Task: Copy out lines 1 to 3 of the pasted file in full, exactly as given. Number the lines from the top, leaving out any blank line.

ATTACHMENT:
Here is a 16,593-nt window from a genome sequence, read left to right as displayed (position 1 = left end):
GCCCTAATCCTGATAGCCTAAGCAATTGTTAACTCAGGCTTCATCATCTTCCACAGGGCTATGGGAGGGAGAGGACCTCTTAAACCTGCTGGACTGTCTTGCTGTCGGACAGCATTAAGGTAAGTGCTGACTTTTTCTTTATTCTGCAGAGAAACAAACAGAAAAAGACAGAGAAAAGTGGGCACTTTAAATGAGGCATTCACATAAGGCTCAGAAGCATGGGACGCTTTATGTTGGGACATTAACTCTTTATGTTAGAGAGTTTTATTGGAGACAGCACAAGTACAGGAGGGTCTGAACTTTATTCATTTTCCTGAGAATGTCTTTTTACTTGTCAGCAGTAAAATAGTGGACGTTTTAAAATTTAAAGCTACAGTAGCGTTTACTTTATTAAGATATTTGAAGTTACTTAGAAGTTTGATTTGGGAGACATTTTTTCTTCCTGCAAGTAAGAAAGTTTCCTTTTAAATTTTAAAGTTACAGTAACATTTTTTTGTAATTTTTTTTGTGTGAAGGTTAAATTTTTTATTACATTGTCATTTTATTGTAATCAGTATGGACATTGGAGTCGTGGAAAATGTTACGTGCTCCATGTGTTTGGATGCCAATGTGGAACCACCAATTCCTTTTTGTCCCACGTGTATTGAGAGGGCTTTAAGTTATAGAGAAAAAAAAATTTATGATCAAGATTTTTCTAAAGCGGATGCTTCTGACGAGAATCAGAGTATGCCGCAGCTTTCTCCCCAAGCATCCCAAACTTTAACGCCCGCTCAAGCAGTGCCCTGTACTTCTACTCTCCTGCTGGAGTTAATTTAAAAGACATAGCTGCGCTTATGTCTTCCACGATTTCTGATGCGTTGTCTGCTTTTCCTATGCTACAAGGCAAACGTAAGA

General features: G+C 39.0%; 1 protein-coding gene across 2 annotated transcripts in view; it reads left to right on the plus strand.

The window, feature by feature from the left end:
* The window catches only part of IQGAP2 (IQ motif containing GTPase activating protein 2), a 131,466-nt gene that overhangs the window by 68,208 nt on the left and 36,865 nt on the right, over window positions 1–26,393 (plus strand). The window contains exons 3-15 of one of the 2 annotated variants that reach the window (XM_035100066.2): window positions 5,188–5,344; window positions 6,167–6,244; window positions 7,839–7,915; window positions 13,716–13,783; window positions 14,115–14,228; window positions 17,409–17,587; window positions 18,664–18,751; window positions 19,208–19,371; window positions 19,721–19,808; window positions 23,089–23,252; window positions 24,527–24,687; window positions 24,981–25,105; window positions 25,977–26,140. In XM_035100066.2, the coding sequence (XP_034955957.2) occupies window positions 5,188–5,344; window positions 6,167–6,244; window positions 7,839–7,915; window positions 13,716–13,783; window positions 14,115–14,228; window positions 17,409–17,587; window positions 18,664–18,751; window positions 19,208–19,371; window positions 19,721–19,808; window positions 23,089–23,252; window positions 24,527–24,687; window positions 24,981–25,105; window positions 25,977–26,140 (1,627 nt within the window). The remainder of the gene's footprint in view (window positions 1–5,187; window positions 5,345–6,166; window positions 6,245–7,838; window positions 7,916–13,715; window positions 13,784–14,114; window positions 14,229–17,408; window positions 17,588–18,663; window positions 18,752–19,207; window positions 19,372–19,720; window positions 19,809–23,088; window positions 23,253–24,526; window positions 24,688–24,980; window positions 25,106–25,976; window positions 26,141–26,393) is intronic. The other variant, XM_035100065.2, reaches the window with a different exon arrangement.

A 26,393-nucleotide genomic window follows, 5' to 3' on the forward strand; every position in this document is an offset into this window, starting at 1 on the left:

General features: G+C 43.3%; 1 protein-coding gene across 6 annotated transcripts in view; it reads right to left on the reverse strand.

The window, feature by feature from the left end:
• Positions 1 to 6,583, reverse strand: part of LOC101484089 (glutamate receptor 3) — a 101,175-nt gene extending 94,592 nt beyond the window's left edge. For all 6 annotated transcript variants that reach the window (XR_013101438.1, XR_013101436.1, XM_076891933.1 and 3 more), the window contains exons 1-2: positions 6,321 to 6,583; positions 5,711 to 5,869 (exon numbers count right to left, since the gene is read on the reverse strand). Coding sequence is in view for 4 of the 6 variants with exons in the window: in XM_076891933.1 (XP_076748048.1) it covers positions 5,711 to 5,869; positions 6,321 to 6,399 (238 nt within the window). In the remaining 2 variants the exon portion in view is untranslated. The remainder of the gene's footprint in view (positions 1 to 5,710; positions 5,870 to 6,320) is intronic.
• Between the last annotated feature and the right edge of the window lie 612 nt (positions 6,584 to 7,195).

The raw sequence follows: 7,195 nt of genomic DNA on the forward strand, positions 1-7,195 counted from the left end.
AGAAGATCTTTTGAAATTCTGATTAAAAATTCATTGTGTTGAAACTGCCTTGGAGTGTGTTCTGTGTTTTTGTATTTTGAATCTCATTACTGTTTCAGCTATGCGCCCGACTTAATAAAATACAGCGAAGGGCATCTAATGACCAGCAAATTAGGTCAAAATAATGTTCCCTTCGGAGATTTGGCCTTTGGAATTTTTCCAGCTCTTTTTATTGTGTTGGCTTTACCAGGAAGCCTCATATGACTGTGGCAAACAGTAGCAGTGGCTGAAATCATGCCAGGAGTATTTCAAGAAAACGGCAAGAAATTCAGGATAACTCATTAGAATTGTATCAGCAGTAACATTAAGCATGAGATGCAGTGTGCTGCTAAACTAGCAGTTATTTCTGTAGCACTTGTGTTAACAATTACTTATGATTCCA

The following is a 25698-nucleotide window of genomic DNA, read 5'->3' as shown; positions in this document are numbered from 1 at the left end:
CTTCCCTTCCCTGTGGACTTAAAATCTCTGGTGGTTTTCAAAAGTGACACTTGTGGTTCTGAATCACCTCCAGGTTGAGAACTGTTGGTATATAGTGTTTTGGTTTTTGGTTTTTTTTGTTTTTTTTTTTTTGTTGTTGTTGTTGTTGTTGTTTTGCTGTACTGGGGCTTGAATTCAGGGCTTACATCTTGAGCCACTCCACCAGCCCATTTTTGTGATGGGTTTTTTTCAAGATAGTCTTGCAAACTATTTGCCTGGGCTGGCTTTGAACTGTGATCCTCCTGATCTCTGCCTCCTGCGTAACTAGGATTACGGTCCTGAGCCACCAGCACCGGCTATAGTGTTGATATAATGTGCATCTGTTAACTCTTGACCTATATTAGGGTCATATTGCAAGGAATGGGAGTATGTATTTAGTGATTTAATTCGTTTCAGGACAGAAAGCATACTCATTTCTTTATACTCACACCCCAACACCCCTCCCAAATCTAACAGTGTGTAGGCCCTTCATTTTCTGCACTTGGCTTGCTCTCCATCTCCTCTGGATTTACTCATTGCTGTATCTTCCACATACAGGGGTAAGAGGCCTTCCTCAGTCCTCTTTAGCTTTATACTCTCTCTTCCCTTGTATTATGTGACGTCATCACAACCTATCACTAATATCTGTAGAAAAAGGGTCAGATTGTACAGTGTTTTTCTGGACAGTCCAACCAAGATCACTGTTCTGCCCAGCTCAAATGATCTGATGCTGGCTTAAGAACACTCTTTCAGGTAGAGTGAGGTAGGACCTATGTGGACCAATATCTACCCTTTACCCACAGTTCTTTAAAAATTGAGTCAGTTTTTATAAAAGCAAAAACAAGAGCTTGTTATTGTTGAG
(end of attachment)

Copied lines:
Here is a 16,593-nt window from a genome sequence, read left to right as displayed (position 1 = left end):
GCCCTAATCCTGATAGCCTAAGCAATTGTTAACTCAGGCTTCATCATCTTCCACAGGGCTATGGGAGGGAGAGGACCTCTTAAACCTGCTGGACTGTCTTGCTGTCGGACAGCATTAAGGTAAGTGCTGACTTTTTCTTTATTCTGCAGAGAAACAAACAGAAAAAGACAGAGAAAAGTGGGCACTTTAAATGAGGCATTCACATAAGGCTCAGAAGCATGGGACGCTTTATGTTGGGACATTAACTCTTTATGTTAGAGAGTTTTATTGGAGACAGCACAAGTACAGGAGGGTCTGAACTTTATTCATTTTCCTGAGAATGTCTTTTTACTTGTCAGCAGTAAAATAGTGGACGTTTTAAAATTTAAAGCTACAGTAGCGTTTACTTTATTAAGATATTTGAAGTTACTTAGAAGTTTGATTTGGGAGACATTTTTTCTTCCTGCAAGTAAGAAAGTTTCCTTTTAAATTTTAAAGTTACAGTAACATTTTTTTGTAATTTTTTTTGTGTGAAGGTTAAATTTTTTATTACATTGTCATTTTATTGTAATCAGTATGGACATTGGAGTCGTGGAAAATGTTACGTGCTCCATGTGTTTGGATGCCAATGTGGAACCACCAATTCCTTTTTGTCCCACGTGTATTGAGAGGGCTTTAAGTTATAGAGAAAAAAAAATTTATGATCAAGATTTTTCTAAAGCGGATGCTTCTGACGAGAATCAGAGTATGCCGCAGCTTTCTCCCCAAGCATCCCAAACTTTAACGCCCGCTCAAGCAGTGCCCTGTACTTCTACTCTCCTGCTGGAGTTAATTTAAAAGACATAGCTGCGCTTATGTCTTCCACGATTTCTGATGCGTTGTCTGCTTTTCCTATGCTACAAGGCAAACGTAAGA

General features: G+C 39.0%; 1 protein-coding gene across 2 annotated transcripts in view; it reads left to right on the plus strand.